Initiatory journeys are not all sackcloth and ashes…

At midlife, change is a constant. And it’s not all pleasant. Trust me. Families change, domestic responsibilities diminish, bodies change, your mind goes out the window (at least temporarily), relationships fall apart … it’s all part of the Separation stage of the initiatory journey.

Fortunately, humour can save us from taking all of the above too seriously.

And just when it all seems too intense, contradictory, challenging,  deep, complex, symbolic, psychological, mythic, metaphoric and archetypal, Jesse appears…

Here’s an extract from my book.

Deep Creek, 7 November 1992

… The sounds of breaking glass and metal striking metal stopped me before I could look back to check that Jesse was following. What I saw in my mirror was not a pretty sight. Jesse had revved up and backed at full speed out of his parking space, straight into the white campervan with its shiny new paint job. Its front fender and door were mangled; pieces of wire and glass dangled from the wreckage but that was nothing compared to the back of Sandy’s precious new utility. Its fender was unrecognisable: the tray gate and lights badly smashed, bits of orange and red plastic scattered beside the back tyres. Maybe two thousand dollars damage in all, my mind calculated, remembering a friend’s recent tryst with his insurance company.

I parked as quickly as I could and ran back to the scene. Was anyone injured?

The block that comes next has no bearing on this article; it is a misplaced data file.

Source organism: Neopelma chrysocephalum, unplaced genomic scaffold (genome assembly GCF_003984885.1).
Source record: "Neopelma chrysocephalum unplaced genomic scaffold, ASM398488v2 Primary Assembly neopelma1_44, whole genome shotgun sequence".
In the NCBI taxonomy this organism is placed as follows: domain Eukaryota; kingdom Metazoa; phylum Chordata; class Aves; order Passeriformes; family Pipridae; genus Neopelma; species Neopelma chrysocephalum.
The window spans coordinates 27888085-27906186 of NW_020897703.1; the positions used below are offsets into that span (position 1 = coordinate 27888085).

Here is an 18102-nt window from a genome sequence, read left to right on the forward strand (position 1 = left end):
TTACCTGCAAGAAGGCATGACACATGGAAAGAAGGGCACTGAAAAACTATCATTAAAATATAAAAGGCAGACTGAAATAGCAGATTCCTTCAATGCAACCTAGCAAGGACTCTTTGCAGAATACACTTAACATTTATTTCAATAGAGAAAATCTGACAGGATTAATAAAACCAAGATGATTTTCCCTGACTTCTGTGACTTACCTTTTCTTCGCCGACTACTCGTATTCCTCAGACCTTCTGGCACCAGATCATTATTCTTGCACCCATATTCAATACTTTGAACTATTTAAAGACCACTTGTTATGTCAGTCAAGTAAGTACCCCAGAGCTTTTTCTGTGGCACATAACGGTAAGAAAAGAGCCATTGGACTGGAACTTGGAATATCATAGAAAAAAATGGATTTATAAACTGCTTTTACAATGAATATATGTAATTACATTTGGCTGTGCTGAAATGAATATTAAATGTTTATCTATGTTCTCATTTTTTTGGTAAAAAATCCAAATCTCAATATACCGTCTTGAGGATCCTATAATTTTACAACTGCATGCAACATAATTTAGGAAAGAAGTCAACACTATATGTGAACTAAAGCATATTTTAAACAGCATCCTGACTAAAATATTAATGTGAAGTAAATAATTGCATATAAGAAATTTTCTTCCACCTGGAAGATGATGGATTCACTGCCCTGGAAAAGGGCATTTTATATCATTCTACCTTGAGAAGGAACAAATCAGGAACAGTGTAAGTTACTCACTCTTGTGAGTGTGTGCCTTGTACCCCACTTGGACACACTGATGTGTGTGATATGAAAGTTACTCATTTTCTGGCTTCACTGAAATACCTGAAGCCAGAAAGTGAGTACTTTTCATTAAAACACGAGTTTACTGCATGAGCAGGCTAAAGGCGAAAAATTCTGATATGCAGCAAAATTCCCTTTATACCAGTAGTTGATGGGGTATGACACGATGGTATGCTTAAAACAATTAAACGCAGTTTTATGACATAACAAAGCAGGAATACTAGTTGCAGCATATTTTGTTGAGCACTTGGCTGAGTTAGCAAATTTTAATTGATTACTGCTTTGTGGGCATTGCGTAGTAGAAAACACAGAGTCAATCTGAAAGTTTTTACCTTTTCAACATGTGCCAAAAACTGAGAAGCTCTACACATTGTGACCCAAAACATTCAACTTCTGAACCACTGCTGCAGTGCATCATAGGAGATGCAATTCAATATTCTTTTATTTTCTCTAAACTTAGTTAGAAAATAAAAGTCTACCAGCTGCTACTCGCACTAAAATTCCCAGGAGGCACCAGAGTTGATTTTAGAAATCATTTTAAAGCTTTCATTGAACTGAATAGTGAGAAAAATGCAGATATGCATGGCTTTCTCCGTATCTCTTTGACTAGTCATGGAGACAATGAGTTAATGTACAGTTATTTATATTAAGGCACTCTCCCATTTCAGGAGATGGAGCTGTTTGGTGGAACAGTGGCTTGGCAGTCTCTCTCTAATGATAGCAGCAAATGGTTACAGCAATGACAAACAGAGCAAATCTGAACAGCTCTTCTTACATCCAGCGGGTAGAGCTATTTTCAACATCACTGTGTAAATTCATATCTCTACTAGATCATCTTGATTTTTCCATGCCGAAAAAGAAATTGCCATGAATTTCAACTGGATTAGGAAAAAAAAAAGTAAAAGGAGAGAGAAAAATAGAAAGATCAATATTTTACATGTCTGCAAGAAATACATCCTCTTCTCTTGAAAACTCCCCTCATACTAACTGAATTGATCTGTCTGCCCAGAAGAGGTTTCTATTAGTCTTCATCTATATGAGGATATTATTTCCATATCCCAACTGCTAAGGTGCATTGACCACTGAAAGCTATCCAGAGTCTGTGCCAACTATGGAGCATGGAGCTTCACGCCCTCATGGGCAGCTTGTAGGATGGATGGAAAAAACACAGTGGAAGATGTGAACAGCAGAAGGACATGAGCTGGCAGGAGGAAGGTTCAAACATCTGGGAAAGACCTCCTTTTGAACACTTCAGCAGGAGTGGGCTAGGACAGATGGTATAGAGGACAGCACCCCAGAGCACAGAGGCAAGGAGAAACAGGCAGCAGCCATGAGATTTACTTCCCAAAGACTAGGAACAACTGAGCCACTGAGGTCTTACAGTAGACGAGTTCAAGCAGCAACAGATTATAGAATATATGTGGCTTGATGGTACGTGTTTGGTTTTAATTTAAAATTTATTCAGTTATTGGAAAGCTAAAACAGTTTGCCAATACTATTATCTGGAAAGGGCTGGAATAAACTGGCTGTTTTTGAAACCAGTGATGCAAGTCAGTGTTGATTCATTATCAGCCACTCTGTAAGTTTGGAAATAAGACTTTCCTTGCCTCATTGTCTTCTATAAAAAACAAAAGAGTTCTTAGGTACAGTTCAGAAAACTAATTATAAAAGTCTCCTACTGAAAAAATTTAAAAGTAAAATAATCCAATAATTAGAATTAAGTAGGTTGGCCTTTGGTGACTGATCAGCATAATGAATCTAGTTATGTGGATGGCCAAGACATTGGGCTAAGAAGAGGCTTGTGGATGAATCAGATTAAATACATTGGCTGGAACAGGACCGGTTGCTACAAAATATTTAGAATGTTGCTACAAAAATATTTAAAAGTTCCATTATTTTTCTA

The whole of Humpty Doo converged to watch what happened next. After a struggle with his damaged door, the driver of the van leapt out, a small dishevelled man in thongs and stubbies. From the other side lunged the passenger, who was easily seven feet tall, built like a brick shithouse and looking just as mean. He was barefoot, wearing paint-splattered shorts and sporting a huge belly. A screaming eagle decorated his left shoulder. The four fingers on his right hand spelled out L-O-V-E just above the knuckles. Must have been an old tattoo. He was purple with rage and very drunk. He’d rebuilt the van, all right, from the ground up. Took over two years. Just finished it that afternoon. And then they had been celebrating. He was telling the world about it as he hurled himself toward the ute.

The van’s driver followed the tall ugly one and they both started yelling. Sandy could have heard them in Bali. They were screaming about why the fuck hadn’t he looked behind him, what the fuck were fuckin’ rear fuckin’ view mirrors for anyway? The fuckin’ years and money that had been wasted on the fuckin’ repair job, the stupidity of fuckin’ people who didn’t look where the fuck they were fuckin’ going.

“You’ll have to pay, you fuckin’ little prick,” they screamed, one after the other, curse building on curse.

Humpty Doo stood still. Six o’clock on Friday night and everyone was there, leaning against their utes, sucking on their stubbies, waiting, calling their dogs to their sides. People in the laundromat turned in the plastic chairs to watch through the window. All the kids in the milk bar came rushing out. The driver, a smaller bald man of about forty, held onto the shirt of the giant, who continued his yelling as he pounded on the side of Sandy’s ute, like he was trying to keep him from picking the truck up and throwing it across the carpark.

During all this, Jesse sat quietly in Sandy’s crumpled ute, staring straight ahead, feigning deafness. Everything seemed to be happening in slow motion. As the two men from the van moved from the back end of the ute to the door, the tall one could see inside. The volume of his ranting increased. “Look at the crazy prick, Harry,” he screamed. “He’s got fuckin’ earrings through his fuckin’ nipples. Harry, can you see?”